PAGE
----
How Russia's Naval Jet Aviation was saved (long read!)
In Soviet times, Soviet Naval Aviation numbered hundreds of aircraft, both shore-based and shipborne aircraft. Back then, the inventory comprised out of fighters, bombers, medium-range and long-range maritime patrol/anti-submarine warfare aircraft.
Using the Scramble Magazine database a lot became known about Russia's recent years of Naval Jet Aviation history. 1992 seemed to be a good starting point for the now named “Авиация Военно-морского флота России” or Russia's Naval Aviation. The demise of the Soviet Union in 1991, coincidentally also marked the end of the operational life of the famous Yakovlev Yak-38 Vertical Take-Off and Landing (VTOL) aircraft. After relying heavily on the Yak-38 during aircraft carrier operations in the seventies and eighties, Russian Naval Jet Aviation had to rethink its strategy. September 1992 saw a large influx of Russian military hardware at the Farnborough International Air Show (UK). Surprisingly, both Yakovlev’s VTOL stable mates, the Yak-38M, an upgraded Yak-38 and its newer brother, the Yak-141, were part of the Russian contingent.
After analysing our comprehensive database and show reports, Scramble Magazine has now learned that those appearances in 1992 were Russia's, and thus Yakovlev's last efforts, by also attempting to export those aircraft, to revive the VTOL for the Russian Naval Jet Aviation and maybe to save Russia’s Naval Jet Aviation as a whole. Also, in January 1992, the 100th Shipborne Fighter Aviation Regiment, which was formed at Saki in the Crimea on 10 March 1986, many of its personnel, led by regimental commander, then a Lieutenant Colonel, Timur Apakidze, refused to take the oath of loyalty to Ukraine. Aircraft and equipment were left behind and the personnel was regrouped at Severomorsk-3 Air Base, becoming a part of the Northern Fleet's 279th Shipborne Fighter Aviation Regiment. Strikingly, Apakidze, who later became a Major General, was notably the first one who would land a Sukhoi Su-27K (Later designation Su-33) on the flight deck of the aircraft carrier Admiral Kuznetsov on 26 September 1991. This was later recognised as having paved the way for modern Russian Naval Jet Aviation. Sadly, on 17 July 2001, Apakidze died while, during an air show in honour of the 85th anniversary of Russian Naval Aviation, he crashed with a Sukhoi Su-33.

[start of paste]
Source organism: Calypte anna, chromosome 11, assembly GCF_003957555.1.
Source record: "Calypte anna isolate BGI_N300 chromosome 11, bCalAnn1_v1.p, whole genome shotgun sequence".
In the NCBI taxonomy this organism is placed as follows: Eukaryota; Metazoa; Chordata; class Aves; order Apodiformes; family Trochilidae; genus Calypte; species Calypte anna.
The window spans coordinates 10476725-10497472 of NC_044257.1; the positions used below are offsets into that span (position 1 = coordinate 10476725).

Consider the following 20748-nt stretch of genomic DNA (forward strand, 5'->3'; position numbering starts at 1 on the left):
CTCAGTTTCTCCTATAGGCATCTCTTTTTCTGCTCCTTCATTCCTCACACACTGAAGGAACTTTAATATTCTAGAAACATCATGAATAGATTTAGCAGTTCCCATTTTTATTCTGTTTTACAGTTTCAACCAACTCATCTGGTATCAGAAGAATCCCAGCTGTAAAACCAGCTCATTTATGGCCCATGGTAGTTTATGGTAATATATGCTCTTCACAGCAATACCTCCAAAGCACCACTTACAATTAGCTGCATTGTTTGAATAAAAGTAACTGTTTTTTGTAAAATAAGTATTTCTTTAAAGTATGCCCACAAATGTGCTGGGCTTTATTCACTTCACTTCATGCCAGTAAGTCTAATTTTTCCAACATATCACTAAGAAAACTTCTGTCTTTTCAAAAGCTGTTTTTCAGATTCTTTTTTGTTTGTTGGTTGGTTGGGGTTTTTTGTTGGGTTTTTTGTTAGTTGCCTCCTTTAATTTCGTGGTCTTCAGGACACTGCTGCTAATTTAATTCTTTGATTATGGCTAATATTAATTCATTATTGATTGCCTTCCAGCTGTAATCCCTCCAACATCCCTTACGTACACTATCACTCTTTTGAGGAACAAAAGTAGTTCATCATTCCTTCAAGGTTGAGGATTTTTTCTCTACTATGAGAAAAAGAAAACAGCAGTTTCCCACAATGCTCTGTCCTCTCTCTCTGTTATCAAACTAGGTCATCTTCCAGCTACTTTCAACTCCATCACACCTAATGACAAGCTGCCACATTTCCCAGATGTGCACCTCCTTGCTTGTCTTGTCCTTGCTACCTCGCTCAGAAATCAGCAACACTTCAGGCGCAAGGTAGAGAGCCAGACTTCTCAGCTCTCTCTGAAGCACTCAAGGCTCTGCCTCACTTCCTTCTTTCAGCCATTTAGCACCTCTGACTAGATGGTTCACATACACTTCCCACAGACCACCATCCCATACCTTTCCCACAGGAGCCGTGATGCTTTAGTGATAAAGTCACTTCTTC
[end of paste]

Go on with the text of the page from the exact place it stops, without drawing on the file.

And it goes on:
From 1993 onwards, everything became uncertain and fluid for Russia's Naval Jet Aviation. Russia faced domestic unrest, defence cuts and the beginning of large scale corruption. After the partly new built aircraft carrier Ulyanovsk was scrapped in 1992, the aircraft carriers Kiev, Minsk and Novorossiysk were decommissioned in 1993. The Admiral Gorshkov was later sold to China, leaving one aircraft carrier behind, the Admiral Kuznetsov. The Kuznetsov finally becoming fully operational at the end of 1995, after its launch ten years earlier in 1985, was first commanded by Apakidze. The aircraft carrier made its first 90-day Mediterranean deployment which ended in March 1996. By then Kuznetsov's aircraft had accumulated 2,500 landings on the flight deck with conventional Sukhoi Su-33 and Sukhoi Su-25UTG jet aircraft. Despite the impressive efforts and results, Kuznetsov's flight activity and intensity dropped from then on. At that point, the Kuznetsov moved out at sea for only two or three weeks' worth of manoeuvre training a year, until carrier activities were ceased almost completely.
Throughout the years, within Russia's Navy many notable changes, redistributions and restructuring took place. At one time Russia's Naval Jet Aviation consisted of a few dozen operational Su-24M/MR, Su-25UTG and Su-33 aircraft. Especially after 2011, when Navy Regiments operating the supersonic Tupolev Tu-22M3 bombers were transferred to the Russian Air Force's Long Range Aviation (LRA).
The year 2014 became a special year for Russia's Naval Jet Aviation. After having been expelled from Saki, the Russian Navy established their Naval Aviation Combat Training and Conversion Centre located near the town of Jejsk (Krasnodar Kraj). The centre near Jejsk never could compete with Saki (Novofedorivka Air Base) on the Crimean Peninsula. The Saki Naval Ground Test Aviation Training Complex, affectively called 'NITKA' (Nazyemniy Ispitateiniy Treynirovochniy Kompleks Aviatsii) by the Russians, had, because of its technical capabilities and strategic location, never been equalled. After the annexation of Crimea, Saki was now back in Russian hands. Also a new era started on 19 July 2014. On that day the Irkut Corporation delivered the first three Sukhoi Su-30SM two-seat multirole fighters to the Russian Navy.